The Congressional Budget Office, or CBO, recently said that the American Health Care Act, the Obamacare-replacement plan proposed by House Republicans, would lead to 23 million Americans losing their health coverage. Additionally, the plan has been widely criticized for being a "tax cut for the rich."
At Berkshire Hathaway's recent annual shareholder meeting and in subsequent interviews, CEO Warren Buffett and Vice Chairman Charlie Munger offered their opinions on the plan, and on the U.S. healthcare debate in general. Here's a brief overview of the plan, and what Berkshire's two leaders had to say.
The American Health Care Act
Trumpcare is a nickname given to the House of Representatives' healthcare plan, formally known as the American Health Care Act. The differences between the proposed plan and the Affordable Care Act (Obamacare) that's currently the law of the land are too long to list here, but below are some of the main things to know:
- Under the new plan, there would no longer be a penalty for Americans who choose not to buy insurance.
- Most people would receive smaller subsidies to help pay for insurance under the new plan.
- Insurance companies would be allowed to charge older Americans five times more than younger Americans for their premiums.
- Under the new plan, states would be allowed to opt out of many Obamacare protections, such as the requirement to cover people with pre-existing conditions.
- The new plan rolls back Obamacare's Medicaid expansion, and also cuts Medicaid spending by nearly $800 billion over 10 years.
According to a new report from the nonpartisan Congressional Budget Office, the American Health Care Act would lead to 23 million Americans losing health insurance coverage by 2026. This is just 1 million fewer than the CBO projected for an earlier version of the bill, and 14 million of the total would become uninsured next year alone.
The majority of the coverage reductions would result from Medicaid cuts and people who buy non-employer-based health plans. Republican supporters of the plan point to the plan's cost savings over Obamacare. And to be fair, the CBO did find that the federal budget deficit would decrease by $119 billion over the next decade.
It's also important to point out that the current form of the bill is highly unlikely to become law. It still needs to go through the Senate, where it's likely to undergo significant changes.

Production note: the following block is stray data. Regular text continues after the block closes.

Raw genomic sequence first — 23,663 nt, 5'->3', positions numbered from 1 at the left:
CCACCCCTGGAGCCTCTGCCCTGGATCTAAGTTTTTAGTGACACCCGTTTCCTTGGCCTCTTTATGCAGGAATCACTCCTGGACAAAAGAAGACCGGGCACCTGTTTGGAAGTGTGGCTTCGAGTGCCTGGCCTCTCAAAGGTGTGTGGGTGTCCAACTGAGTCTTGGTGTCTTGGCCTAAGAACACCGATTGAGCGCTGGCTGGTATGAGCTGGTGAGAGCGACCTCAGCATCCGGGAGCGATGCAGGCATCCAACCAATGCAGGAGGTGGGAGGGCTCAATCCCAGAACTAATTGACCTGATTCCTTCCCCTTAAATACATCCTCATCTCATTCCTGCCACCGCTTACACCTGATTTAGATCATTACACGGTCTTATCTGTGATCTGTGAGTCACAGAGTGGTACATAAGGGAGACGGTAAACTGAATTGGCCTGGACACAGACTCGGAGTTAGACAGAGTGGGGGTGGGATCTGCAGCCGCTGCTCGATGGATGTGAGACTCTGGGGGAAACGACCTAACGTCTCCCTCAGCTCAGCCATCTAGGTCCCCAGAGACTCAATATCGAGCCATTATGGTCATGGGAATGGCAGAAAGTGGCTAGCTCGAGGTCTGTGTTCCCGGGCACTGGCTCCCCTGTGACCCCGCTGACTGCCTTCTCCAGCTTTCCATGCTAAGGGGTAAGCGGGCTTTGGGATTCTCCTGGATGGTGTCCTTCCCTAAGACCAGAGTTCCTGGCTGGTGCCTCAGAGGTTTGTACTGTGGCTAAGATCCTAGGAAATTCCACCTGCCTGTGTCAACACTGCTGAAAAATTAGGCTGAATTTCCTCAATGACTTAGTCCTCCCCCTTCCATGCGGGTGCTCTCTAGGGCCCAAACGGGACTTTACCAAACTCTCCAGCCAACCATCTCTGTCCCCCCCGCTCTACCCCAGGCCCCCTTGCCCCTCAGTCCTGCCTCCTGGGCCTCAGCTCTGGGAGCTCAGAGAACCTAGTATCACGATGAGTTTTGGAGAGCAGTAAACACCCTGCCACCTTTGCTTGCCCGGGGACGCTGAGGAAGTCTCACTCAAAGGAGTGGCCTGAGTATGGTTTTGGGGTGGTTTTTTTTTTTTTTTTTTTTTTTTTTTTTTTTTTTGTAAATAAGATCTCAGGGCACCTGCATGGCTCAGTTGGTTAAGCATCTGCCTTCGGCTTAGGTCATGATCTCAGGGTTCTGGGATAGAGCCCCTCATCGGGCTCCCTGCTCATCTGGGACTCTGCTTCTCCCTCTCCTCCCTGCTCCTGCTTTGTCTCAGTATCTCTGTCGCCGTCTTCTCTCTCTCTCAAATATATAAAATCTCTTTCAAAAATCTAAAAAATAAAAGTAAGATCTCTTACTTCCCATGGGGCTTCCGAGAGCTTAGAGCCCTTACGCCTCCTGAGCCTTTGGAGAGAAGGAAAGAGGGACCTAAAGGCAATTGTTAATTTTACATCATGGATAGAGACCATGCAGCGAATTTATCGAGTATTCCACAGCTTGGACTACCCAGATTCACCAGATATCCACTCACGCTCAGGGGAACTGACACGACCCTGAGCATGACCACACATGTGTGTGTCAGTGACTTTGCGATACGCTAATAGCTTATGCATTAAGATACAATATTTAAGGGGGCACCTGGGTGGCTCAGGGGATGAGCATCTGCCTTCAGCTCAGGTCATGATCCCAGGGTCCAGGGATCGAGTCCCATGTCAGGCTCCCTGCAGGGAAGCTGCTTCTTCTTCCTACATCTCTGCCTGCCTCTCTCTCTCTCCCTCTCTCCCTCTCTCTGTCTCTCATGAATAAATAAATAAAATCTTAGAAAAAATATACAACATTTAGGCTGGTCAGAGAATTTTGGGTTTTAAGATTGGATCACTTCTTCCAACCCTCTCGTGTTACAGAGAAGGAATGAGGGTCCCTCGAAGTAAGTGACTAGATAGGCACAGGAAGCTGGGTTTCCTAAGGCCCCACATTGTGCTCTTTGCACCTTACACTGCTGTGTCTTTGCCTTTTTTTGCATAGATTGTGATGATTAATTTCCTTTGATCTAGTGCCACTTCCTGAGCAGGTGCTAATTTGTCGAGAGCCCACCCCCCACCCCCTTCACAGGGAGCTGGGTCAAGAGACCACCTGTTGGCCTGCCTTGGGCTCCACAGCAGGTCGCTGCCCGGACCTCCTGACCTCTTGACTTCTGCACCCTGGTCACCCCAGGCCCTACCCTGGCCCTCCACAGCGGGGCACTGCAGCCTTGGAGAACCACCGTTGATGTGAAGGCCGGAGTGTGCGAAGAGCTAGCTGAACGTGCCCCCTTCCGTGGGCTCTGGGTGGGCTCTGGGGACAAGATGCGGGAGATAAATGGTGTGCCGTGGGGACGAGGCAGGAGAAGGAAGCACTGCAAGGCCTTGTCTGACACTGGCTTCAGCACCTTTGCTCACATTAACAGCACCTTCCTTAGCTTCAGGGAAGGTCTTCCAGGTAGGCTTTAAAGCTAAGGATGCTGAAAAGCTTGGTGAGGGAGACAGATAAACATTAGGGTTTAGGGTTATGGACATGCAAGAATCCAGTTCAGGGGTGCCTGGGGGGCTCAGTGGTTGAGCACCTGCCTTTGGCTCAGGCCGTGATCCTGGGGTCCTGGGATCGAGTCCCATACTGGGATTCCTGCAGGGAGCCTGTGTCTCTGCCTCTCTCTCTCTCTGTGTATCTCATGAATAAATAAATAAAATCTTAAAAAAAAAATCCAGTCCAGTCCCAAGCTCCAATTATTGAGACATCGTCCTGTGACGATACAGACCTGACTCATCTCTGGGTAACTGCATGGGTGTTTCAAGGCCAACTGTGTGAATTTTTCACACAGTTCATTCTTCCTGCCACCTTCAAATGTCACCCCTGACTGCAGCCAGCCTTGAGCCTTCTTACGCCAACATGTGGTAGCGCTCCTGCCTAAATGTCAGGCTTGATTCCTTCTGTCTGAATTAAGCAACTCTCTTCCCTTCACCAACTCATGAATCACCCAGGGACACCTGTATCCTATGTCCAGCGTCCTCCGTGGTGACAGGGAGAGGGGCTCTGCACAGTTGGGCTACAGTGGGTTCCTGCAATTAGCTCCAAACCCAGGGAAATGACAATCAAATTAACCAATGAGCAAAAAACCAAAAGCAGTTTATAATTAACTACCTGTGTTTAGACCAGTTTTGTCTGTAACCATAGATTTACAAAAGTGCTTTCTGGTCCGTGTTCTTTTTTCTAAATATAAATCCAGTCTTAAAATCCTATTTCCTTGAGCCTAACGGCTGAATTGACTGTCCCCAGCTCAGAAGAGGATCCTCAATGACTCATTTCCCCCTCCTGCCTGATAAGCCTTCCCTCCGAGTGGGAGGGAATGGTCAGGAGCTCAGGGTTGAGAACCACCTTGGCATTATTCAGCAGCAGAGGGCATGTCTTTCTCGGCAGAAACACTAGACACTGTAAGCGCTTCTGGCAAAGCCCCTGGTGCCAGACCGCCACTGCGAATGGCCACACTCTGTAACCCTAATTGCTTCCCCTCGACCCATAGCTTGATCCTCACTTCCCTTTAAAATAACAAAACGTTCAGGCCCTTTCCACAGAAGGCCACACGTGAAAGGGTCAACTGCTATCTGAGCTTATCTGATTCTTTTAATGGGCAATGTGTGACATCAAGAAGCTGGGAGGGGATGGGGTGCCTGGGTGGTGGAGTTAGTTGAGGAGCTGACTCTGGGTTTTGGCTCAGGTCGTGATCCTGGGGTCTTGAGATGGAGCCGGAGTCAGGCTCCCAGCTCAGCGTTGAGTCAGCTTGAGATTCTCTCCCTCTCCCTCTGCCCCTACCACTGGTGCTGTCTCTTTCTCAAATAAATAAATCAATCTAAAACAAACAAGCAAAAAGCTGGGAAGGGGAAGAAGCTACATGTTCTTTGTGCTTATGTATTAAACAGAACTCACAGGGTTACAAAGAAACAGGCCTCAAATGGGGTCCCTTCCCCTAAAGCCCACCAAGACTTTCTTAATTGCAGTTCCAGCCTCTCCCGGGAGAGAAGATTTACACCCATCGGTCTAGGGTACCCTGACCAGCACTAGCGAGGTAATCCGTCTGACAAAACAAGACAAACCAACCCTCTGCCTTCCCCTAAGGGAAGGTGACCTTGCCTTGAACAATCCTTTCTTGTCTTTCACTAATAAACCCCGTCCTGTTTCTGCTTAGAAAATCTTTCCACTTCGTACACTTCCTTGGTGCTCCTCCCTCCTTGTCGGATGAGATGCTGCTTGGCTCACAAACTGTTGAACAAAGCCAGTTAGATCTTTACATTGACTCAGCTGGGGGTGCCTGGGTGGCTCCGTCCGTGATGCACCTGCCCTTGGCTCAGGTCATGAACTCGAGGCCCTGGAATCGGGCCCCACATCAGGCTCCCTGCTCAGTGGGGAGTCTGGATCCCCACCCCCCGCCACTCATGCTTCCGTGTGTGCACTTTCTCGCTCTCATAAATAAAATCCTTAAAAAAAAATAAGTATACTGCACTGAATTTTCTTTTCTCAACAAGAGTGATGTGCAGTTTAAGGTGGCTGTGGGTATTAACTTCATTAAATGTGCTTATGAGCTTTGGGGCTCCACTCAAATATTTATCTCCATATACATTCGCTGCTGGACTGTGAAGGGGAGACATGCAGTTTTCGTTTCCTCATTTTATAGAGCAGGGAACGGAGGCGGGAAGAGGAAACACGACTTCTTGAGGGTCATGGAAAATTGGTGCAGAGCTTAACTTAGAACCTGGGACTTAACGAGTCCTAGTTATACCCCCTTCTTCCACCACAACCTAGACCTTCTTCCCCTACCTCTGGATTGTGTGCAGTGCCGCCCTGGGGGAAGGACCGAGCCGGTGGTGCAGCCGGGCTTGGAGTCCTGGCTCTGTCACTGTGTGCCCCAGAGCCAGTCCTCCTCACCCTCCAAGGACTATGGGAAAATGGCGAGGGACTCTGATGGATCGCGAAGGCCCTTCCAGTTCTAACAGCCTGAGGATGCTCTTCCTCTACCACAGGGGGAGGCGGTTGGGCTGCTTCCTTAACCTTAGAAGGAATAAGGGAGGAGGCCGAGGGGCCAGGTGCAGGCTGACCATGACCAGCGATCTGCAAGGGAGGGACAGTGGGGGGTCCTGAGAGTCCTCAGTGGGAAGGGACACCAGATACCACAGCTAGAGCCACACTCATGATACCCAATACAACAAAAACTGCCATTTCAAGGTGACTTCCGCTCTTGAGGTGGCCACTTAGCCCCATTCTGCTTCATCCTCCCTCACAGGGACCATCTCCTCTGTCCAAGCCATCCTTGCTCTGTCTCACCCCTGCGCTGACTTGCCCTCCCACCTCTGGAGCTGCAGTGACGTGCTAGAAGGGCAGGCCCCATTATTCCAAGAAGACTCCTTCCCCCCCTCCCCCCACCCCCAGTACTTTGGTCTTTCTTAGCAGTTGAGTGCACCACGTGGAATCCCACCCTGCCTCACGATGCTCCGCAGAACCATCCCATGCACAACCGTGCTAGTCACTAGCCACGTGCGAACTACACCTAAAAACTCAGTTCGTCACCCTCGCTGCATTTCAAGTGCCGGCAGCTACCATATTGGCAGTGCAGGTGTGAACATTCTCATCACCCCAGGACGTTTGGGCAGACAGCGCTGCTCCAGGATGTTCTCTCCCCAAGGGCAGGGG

Is the plan a big tax cut for the rich?
One of the major complaints about the American Health Care Act, aside from leaving millions of people uninsured, is that it would be a massive tax cut for the richest Americans. And billionaire investor Warren Buffett seems to agree.
If the American Health Care Act passes in its current form, "We're going to cut the hell out of income taxes for the rich on investment income," said Buffett during a CNBC interview. In fact, Buffett estimated that his own taxes would be cut by 17% under the plan.
Where did Buffett arrive at this figure? Simply put, there's an additional 3.8% tax on net investment income for high earners, which was specifically put in place to pay for the Affordable Care Act, aka Obamacare. Under the new plan, this tax would be repealed. It is currently applied to income sources such as interest, capital gains, and dividends, if the taxpayers who receive them have investment income that causes their adjusted gross income to exceed certain thresholds.
Well, Buffett is a high earner, and virtually all of his income comes from investments, so he's certainly a member of this group. The highest tax rate for long-term capital gains and qualified dividends is 20%, which is effectively 23.8% for high earners who pay the additional net investment income tax. A reduction from 23.8% to 20% represents a tax cut of roughly 16%, so Buffett's claim is indeed accurate.
In fact, once the bill was first written, the Tax Policy Center estimated that 40% of the benefit of the tax cut, which is expected to total $765 billion over the next decade, would go to the households in the top 1% of income.
Nobody is doing a good job of finding the solution
At Berkshire's meeting, Buffett remarked that "medical costs are the tapeworm of economic competitiveness." In other words, healthcare costs have gotten so out of control that they, not the corporate tax rate that politicians seem to be focused on, are the real problem preventing our companies from being globally competitive. And as my colleague Michael Douglass pointed out, there's plenty of evidence to support Buffett's claim.
It doesn't seem like either party is doing a good job of solving the problem. Munger remarked that, on the healthcare issue, "both parties hate each other so much that neither one can think rationally, and I don't think that helps either."
What's the answer?
Buffett didn't offer too much in terms of what the solution to the healthcare problems in the United States should be, but Berkshire's Vice Chairman Charlie Munger, who has firsthand experience in the healthcare industry, gave his opinion. Munger said there are some positive aspects of U.S. healthcare. For instance, the majority of pharmaceutical innovation has been done in the U.S., and for those at the top, there's no better place in the world to be sick.
However, he said that the U.S. healthcare system is ridiculous in its complexity, and that there's a lot wrong with it. Specifically, Munger said that, "the amount of waste from overtreatment of the dying is just disgusting."
It may come as a surprise, since Munger is a Republican, but he says that the best solution would be Medicare for all -- in other words, a single-payer system like the ones in Canada and much of Europe.
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